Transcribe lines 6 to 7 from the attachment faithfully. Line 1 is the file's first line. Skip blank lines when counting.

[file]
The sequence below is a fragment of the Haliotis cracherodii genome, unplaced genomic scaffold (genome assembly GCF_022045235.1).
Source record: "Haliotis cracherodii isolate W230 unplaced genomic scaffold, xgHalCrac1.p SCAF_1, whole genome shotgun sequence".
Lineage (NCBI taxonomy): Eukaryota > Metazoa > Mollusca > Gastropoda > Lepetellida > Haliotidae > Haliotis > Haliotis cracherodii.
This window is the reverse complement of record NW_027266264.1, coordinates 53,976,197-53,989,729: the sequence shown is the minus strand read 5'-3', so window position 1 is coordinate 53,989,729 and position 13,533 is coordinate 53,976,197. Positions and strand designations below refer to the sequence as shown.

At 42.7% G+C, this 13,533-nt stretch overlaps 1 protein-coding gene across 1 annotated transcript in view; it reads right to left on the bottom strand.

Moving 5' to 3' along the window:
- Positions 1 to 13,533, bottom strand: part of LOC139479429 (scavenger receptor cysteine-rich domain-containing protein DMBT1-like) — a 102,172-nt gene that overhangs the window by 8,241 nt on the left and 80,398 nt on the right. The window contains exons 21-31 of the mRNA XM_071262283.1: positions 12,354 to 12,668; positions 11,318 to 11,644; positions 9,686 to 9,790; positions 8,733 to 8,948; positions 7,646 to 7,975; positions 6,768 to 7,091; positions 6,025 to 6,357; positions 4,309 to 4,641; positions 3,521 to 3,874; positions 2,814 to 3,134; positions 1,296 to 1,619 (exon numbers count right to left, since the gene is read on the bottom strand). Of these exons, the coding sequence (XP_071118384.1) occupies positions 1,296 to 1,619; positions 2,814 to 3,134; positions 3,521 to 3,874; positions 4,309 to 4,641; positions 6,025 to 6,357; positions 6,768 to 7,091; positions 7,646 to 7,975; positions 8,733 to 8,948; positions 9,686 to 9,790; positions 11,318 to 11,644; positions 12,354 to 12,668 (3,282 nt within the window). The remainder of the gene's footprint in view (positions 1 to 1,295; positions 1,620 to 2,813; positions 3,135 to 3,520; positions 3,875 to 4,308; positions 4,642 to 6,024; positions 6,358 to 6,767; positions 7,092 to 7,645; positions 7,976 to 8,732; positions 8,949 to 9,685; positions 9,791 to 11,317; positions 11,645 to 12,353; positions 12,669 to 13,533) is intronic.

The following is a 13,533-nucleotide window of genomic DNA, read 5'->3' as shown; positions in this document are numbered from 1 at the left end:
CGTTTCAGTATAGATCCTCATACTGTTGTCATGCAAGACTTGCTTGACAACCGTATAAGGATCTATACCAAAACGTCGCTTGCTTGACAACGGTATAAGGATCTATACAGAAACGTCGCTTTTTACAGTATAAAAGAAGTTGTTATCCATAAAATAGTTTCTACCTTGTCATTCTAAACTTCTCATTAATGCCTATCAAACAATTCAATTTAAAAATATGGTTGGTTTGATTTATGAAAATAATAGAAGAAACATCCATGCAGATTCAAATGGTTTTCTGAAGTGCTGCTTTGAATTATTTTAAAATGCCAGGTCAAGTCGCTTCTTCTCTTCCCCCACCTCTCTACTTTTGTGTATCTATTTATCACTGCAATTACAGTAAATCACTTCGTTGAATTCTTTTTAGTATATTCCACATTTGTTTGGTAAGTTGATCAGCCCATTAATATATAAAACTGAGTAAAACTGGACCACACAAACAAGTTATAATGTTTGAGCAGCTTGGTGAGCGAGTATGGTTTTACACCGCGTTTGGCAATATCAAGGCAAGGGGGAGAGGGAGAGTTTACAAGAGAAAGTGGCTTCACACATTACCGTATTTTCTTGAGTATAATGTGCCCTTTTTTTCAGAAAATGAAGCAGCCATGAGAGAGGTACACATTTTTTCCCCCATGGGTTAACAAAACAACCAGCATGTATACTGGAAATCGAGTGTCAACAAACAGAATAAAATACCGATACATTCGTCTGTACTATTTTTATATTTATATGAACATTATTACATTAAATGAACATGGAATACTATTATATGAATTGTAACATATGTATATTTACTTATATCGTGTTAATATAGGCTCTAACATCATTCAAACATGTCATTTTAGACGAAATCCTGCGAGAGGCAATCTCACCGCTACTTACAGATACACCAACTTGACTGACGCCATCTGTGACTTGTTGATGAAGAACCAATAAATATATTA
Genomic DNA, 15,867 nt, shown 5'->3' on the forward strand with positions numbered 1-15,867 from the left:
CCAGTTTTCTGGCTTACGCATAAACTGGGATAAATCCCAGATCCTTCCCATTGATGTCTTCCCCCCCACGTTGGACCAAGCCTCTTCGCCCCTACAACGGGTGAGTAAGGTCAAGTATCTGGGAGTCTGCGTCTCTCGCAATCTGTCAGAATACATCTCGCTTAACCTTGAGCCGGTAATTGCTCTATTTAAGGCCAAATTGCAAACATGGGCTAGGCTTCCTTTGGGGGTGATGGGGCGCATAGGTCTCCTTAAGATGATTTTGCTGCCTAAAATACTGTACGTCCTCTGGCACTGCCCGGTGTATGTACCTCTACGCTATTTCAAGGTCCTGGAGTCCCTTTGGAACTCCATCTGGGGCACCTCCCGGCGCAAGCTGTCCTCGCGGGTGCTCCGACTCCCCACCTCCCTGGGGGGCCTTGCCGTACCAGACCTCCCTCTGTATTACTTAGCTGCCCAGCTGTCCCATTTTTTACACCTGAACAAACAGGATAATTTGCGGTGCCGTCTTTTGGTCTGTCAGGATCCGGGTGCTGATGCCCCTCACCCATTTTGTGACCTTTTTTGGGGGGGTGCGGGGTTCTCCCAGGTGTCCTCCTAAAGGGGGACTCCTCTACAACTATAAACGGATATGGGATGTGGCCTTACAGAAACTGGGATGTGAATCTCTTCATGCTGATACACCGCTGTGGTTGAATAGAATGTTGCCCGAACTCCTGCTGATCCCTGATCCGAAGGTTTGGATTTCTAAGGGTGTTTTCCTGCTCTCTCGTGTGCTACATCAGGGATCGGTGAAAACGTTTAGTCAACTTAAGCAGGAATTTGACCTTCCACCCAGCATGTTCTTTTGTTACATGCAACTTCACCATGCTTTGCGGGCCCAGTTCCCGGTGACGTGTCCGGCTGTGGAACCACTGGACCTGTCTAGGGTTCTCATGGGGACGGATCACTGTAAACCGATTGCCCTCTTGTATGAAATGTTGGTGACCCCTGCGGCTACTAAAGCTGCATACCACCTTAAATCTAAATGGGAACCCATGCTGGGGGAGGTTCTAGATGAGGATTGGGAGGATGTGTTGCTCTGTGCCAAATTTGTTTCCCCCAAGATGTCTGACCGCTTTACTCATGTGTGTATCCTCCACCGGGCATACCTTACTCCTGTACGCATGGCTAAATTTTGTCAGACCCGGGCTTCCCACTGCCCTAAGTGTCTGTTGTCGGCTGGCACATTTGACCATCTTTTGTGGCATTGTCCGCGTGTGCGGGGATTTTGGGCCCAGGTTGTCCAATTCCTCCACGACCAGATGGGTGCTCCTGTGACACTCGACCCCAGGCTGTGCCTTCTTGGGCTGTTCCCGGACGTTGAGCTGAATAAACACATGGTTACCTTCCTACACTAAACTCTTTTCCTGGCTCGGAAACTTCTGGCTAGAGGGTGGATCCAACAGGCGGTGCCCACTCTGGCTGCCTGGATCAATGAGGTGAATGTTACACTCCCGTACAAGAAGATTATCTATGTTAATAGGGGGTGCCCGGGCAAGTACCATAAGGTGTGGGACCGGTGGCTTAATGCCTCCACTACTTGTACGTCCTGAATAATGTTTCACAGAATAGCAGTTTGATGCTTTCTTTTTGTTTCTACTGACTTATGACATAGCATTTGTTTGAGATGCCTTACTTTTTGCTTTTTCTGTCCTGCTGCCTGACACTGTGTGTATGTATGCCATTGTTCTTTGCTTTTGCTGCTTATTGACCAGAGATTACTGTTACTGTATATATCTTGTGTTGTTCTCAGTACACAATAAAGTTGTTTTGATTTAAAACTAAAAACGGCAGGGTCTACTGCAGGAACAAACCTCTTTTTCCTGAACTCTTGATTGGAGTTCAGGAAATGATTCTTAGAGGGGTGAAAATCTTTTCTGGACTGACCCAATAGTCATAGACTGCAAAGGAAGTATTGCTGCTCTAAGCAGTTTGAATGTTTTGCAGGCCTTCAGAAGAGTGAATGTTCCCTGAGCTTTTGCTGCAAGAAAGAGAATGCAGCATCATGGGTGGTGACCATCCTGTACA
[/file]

Moving 5' to 3' along the window:
- Positions 1 to 13,533, bottom strand: part of LOC139479429 (scavenger receptor cysteine-rich domain-containing protein DMBT1-like) — a 102,172-nt gene that overhangs the window by 8,241 nt on the left and 80,398 nt on the right. The window contains exons 21-31 of the mRNA XM_071262283.1: positions 12,354 to 12,668; positions 11,318 to 11,644; positions 9,686 to 9,790; positions 8,733 to 8,948; positions 7,646 to 7,975; positions 6,768 to 7,091; positions 6,025 to 6,357; positions 4,309 to 4,641; positions 3,521 to 3,874; positions 2,814 to 3,134; positions 1,296 to 1,619 (exon numbers count right to left, since the gene is read on the bottom strand). Of these exons, the coding sequence (XP_071118384.1) occupies positions 1,296 to 1,619; positions 2,814 to 3,134; positions 3,521 to 3,874; positions 4,309 to 4,641; positions 6,025 to 6,357; positions 6,768 to 7,091; positions 7,646 to 7,975; positions 8,733 to 8,948; positions 9,686 to 9,790; positions 11,318 to 11,644; positions 12,354 to 12,668 (3,282 nt within the window). The remainder of the gene's footprint in view (positions 1 to 1,295; positions 1,620 to 2,813; positions 3,135 to 3,520; positions 3,875 to 4,308; positions 4,642 to 6,024; positions 6,358 to 6,767; positions 7,092 to 7,645; positions 7,976 to 8,732; positions 8,949 to 9,685; positions 9,791 to 11,317; positions 11,645 to 12,353; positions 12,669 to 13,533) is intronic.